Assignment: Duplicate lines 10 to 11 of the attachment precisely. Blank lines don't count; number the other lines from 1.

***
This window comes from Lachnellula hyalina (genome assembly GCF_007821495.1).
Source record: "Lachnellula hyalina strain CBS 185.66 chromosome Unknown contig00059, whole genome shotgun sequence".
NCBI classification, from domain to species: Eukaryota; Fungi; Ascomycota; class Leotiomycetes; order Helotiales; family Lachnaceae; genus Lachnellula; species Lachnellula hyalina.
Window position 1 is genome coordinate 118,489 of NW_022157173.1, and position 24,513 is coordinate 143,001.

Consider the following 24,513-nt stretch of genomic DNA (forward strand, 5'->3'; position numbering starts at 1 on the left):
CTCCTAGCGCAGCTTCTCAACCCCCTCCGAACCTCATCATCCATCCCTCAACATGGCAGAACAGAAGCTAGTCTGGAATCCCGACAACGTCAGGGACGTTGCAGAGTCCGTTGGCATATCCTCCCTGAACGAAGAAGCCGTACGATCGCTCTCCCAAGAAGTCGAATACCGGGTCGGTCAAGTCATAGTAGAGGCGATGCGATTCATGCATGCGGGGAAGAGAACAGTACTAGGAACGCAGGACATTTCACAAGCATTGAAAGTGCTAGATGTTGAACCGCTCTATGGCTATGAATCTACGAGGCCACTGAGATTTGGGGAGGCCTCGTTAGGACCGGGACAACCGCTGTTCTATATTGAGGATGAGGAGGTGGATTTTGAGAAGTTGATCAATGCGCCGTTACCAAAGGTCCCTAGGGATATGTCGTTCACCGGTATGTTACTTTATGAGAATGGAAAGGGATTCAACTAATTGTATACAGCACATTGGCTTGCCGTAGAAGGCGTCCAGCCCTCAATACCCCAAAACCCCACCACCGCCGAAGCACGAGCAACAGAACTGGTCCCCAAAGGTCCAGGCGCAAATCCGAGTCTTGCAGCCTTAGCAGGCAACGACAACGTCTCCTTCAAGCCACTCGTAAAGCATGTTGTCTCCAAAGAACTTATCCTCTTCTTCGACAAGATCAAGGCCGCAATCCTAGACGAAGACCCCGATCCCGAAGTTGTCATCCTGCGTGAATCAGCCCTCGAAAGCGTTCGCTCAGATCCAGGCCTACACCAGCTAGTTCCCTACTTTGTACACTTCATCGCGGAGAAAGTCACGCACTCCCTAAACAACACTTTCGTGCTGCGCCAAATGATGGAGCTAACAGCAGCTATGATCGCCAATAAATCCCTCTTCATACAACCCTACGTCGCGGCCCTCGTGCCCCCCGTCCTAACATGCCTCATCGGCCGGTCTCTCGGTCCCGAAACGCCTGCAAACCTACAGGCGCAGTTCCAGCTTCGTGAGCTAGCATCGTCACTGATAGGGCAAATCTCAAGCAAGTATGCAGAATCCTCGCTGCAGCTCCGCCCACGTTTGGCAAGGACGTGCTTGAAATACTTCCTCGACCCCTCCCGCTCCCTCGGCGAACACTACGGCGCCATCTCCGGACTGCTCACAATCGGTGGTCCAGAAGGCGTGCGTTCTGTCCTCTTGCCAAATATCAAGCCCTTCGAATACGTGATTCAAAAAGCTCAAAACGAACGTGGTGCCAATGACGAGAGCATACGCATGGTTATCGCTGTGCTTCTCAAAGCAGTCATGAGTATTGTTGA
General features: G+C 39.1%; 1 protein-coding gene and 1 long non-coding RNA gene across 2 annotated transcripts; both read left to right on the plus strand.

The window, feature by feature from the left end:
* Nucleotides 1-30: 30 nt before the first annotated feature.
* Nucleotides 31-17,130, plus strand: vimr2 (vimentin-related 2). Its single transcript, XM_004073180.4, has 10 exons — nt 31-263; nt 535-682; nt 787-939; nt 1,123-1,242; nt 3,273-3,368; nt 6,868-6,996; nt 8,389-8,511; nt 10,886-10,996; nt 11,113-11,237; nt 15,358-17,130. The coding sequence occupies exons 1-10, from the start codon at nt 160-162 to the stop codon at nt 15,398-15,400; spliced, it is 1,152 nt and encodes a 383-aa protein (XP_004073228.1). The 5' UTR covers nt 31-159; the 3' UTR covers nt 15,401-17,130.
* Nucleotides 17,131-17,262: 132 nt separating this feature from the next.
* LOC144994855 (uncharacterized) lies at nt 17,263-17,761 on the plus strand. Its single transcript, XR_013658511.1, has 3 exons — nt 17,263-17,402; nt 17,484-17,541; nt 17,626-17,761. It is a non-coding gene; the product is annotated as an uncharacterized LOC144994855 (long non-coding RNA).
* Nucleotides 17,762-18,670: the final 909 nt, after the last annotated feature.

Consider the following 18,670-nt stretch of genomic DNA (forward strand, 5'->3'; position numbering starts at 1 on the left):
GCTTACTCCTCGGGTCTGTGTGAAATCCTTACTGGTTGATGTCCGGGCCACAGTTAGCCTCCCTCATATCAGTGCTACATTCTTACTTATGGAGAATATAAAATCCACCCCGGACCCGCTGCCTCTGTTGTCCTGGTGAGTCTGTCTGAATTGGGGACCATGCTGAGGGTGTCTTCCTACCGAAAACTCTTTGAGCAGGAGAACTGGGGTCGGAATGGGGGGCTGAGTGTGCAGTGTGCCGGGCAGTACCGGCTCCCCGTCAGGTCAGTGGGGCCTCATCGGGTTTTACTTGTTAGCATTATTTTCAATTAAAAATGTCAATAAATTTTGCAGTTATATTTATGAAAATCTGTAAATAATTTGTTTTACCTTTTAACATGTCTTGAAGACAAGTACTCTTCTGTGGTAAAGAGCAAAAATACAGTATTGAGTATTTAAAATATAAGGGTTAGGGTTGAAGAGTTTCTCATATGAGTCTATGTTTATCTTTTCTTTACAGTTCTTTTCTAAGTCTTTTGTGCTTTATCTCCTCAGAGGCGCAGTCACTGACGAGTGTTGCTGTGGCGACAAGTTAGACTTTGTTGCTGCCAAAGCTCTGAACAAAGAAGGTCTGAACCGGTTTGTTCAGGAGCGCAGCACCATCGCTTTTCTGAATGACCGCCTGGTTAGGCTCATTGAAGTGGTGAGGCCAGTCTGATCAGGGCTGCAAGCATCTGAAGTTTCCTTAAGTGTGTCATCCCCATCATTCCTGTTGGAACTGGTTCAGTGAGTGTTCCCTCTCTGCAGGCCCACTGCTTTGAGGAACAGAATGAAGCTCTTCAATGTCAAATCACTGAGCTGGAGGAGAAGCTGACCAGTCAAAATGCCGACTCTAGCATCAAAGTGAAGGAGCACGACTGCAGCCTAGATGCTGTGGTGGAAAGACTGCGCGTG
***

* Nucleotides 31-17,130, plus strand: vimr2 (vimentin-related 2). Its single transcript, XM_004073180.4, has 10 exons — nt 31-263; nt 535-682; nt 787-939; nt 1,123-1,242; nt 3,273-3,368; nt 6,868-6,996; nt 8,389-8,511; nt 10,886-10,996; nt 11,113-11,237; nt 15,358-17,130. The coding sequence occupies exons 1-10, from the start codon at nt 160-162 to the stop codon at nt 15,398-15,400; spliced, it is 1,152 nt and encodes a 383-aa protein (XP_004073228.1). The 5' UTR covers nt 31-159; the 3' UTR covers nt 15,401-17,130.
* Nucleotides 17,131-17,262: 132 nt separating this feature from the next.